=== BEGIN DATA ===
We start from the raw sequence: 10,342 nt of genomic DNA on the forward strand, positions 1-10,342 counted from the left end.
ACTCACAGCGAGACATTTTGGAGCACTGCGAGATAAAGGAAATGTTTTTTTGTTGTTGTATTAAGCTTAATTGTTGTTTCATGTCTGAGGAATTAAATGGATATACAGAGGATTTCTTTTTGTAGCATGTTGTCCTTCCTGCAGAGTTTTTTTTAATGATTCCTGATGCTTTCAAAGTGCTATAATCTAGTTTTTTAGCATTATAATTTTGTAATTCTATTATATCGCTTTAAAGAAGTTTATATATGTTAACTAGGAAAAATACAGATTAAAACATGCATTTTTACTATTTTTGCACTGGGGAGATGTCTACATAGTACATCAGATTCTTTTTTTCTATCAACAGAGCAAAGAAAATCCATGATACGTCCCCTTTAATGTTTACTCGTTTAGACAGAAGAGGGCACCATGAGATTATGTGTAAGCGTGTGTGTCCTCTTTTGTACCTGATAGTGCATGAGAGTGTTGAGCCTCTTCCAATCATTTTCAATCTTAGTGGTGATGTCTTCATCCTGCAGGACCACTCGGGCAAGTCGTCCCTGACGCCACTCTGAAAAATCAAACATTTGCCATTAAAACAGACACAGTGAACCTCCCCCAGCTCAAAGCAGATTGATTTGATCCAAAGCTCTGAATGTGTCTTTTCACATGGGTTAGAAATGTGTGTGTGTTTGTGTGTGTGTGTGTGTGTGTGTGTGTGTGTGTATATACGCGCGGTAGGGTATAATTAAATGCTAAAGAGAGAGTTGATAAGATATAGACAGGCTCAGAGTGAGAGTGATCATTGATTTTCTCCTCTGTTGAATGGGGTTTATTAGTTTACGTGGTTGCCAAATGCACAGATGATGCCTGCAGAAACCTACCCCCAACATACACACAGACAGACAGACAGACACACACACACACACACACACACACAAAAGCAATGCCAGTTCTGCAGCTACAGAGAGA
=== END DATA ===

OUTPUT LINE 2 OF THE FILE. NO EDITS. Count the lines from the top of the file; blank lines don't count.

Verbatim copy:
ACTCACAGCGAGACATTTTGGAGCACTGCGAGATAAAGGAAATGTTTTTTTGTTGTTGTATTAAGCTTAATTGTTGTTTCATGTCTGAGGAATTAAATGGATATACAGAGGATTTCTTTTTGTAGCATGTTGTCCTTCCTGCAGAGTTTTTTTTAATGATTCCTGATGCTTTCAAAGTGCTATAATCTAGTTTTTTAGCATTATAATTTTGTAATTCTATTATATCGCTTTAAAGAAGTTTATATATGTTAACTAGGAAAAATACAGATTAAAACATGCATTTTTACTATTTTTGCACTGGGGAGATGTCTACATAGTACATCAGATTCTTTTTTTCTATCAACAGAGCAAAGAAAATCCATGATACGTCCCCTTTAATGTTTACTCGTTTAGACAGAAGAGGGCACCATGAGATTATGTGTAAGCGTGTGTGTCCTCTTTTGTACCTGATAGTGCATGAGAGTGTTGAGCCTCTTCCAATCATTTTCAATCTTAGTGGTGATGTCTTCATCCTGCAGGACCACTCGGGCAAGTCGTCCCTGACGCCACTCTGAAAAATCAAACATTTGCCATTAAAACAGACACAGTGAACCTCCCCCAGCTCAAAGCAGATTGATTTGATCCAAAGCTCTGAATGTGTCTTTTCACATGGGTTAGAAATGTGTGTGTGTTTGTGTGTGTGTGTGTGTGTGTGTGTGTGTGTGTATATACGCGCGGTAGGGTATAATTAAATGCTAAAGAGAGAGTTGATAAGATATAGACAGGCTCAGAGTGAGAGTGATCATTGATTTTCTCCTCTGTTGAATGGGGTTTATTAGTTTACGTGGTTGCCAAATGCACAGATGATGCCTGCAGAAACCTACCCCCAACATACACACAGACAGACAGACAGACACACACACACACACACACACACACAAAAGCAATGCCAGTTCTGCAGCTACAGAGAGA